No More

webnews_iconForget about paying $1.50 for tommorow’s daily print edition. Instead get ready to fork over that same change for the newspaper’s web page or mobile web application.

A panel of young journalists answering the question of what’s next for news, said readers would start buying online content they usually viewed for free. Executive Producer Mary Sheppard moderated the five member panel, which, said print readers already pay for subscriptions, so, why wouldn’t they pay to get news, sports and other stories that interest them online.

These thoughts come as declining newspaper add revenues and fewer subscribers have left many people wondering how newspapers will earn money tomorrow.

Answering this question further, the panel said a multi-prong approach of pay walls, that require users to pay for content, traditional advertising, online subscribers and donations are some ways.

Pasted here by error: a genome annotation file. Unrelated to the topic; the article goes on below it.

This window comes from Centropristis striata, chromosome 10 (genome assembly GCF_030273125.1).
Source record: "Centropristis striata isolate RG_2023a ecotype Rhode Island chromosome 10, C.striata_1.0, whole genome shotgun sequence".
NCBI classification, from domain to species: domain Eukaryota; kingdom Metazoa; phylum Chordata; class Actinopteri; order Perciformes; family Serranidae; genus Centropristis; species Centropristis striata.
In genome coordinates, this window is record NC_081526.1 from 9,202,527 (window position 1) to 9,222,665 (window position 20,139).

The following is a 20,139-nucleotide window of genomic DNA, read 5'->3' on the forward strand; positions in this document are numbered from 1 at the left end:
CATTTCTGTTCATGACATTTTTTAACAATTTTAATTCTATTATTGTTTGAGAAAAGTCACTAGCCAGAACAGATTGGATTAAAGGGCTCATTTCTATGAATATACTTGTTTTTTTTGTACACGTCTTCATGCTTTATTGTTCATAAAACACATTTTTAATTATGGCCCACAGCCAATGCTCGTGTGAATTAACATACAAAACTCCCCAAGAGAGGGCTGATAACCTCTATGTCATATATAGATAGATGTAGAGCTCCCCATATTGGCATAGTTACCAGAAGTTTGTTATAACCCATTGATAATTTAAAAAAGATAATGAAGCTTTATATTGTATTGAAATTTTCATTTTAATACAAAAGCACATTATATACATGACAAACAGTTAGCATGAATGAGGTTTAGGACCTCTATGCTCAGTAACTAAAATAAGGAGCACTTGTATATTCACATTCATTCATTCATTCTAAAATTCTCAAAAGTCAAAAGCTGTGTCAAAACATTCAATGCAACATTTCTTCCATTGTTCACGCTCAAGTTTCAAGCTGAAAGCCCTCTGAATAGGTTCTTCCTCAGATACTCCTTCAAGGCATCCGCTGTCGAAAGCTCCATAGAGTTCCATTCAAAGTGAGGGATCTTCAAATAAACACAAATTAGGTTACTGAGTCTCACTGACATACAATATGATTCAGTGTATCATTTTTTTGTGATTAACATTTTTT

As media’s shifting tectonic plates continue to shake traditional models and redefine the newsscape, the panel also said the traditional role of journalists maybe changing as well.

Expressing this point Romina Maurino of the Canadian Press, said politicians where bypassing journalists for webcasting their messages and events live, as city news bureaus shrink or disappear.

“People who we’re trying to hold accountable think we’re irrelevant. Because they know where under fire. And because of that they get away with more things,” said Maurino.


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